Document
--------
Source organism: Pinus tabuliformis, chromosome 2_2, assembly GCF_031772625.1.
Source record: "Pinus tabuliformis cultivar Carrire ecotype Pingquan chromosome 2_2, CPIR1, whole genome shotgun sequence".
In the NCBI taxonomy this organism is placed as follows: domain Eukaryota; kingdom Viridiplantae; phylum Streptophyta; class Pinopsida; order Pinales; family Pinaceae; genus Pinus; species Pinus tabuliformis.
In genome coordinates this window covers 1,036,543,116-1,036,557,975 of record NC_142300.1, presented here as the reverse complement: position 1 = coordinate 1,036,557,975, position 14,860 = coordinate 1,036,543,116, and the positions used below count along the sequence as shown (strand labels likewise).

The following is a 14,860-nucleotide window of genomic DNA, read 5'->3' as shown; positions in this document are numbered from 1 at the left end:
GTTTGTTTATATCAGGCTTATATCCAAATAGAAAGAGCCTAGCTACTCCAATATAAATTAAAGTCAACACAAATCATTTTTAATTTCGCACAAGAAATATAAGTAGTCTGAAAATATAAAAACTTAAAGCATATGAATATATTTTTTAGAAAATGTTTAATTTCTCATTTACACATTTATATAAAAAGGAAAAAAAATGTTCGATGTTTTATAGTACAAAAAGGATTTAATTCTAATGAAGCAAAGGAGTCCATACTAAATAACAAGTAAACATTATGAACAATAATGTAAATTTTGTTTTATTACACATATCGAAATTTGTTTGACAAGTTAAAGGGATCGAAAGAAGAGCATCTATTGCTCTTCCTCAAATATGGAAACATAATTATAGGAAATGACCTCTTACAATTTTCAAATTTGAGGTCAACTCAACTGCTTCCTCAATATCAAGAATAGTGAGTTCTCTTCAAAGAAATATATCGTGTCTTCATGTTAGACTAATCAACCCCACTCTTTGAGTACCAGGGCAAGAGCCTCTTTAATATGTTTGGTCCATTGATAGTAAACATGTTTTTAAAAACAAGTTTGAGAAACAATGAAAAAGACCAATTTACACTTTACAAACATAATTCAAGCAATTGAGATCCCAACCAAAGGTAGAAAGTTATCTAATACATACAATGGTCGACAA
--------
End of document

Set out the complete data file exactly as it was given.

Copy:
Source organism: Pinus tabuliformis, chromosome 2_2, assembly GCF_031772625.1.
Source record: "Pinus tabuliformis cultivar Carrire ecotype Pingquan chromosome 2_2, CPIR1, whole genome shotgun sequence".
In the NCBI taxonomy this organism is placed as follows: domain Eukaryota; kingdom Viridiplantae; phylum Streptophyta; class Pinopsida; order Pinales; family Pinaceae; genus Pinus; species Pinus tabuliformis.
In genome coordinates this window covers 1,036,543,116-1,036,557,975 of record NC_142300.1, presented here as the reverse complement: position 1 = coordinate 1,036,557,975, position 14,860 = coordinate 1,036,543,116, and the positions used below count along the sequence as shown (strand labels likewise).

The following is a 14,860-nucleotide window of genomic DNA, read 5'->3' as shown; positions in this document are numbered from 1 at the left end:
GTTTGTTTATATCAGGCTTATATCCAAATAGAAAGAGCCTAGCTACTCCAATATAAATTAAAGTCAACACAAATCATTTTTAATTTCGCACAAGAAATATAAGTAGTCTGAAAATATAAAAACTTAAAGCATATGAATATATTTTTTAGAAAATGTTTAATTTCTCATTTACACATTTATATAAAAAGGAAAAAAAATGTTCGATGTTTTATAGTACAAAAAGGATTTAATTCTAATGAAGCAAAGGAGTCCATACTAAATAACAAGTAAACATTATGAACAATAATGTAAATTTTGTTTTATTACACATATCGAAATTTGTTTGACAAGTTAAAGGGATCGAAAGAAGAGCATCTATTGCTCTTCCTCAAATATGGAAACATAATTATAGGAAATGACCTCTTACAATTTTCAAATTTGAGGTCAACTCAACTGCTTCCTCAATATCAAGAATAGTGAGTTCTCTTCAAAGAAATATATCGTGTCTTCATGTTAGACTAATCAACCCCACTCTTTGAGTACCAGGGCAAGAGCCTCTTTAATATGTTTGGTCCATTGATAGTAAACATGTTTTTAAAAACAAGTTTGAGAAACAATGAAAAAGACCAATTTACACTTTACAAACATAATTCAAGCAATTGAGATCCCAACCAAAGGTAGAAAGTTATCTAATACATACAATGGTCGACAA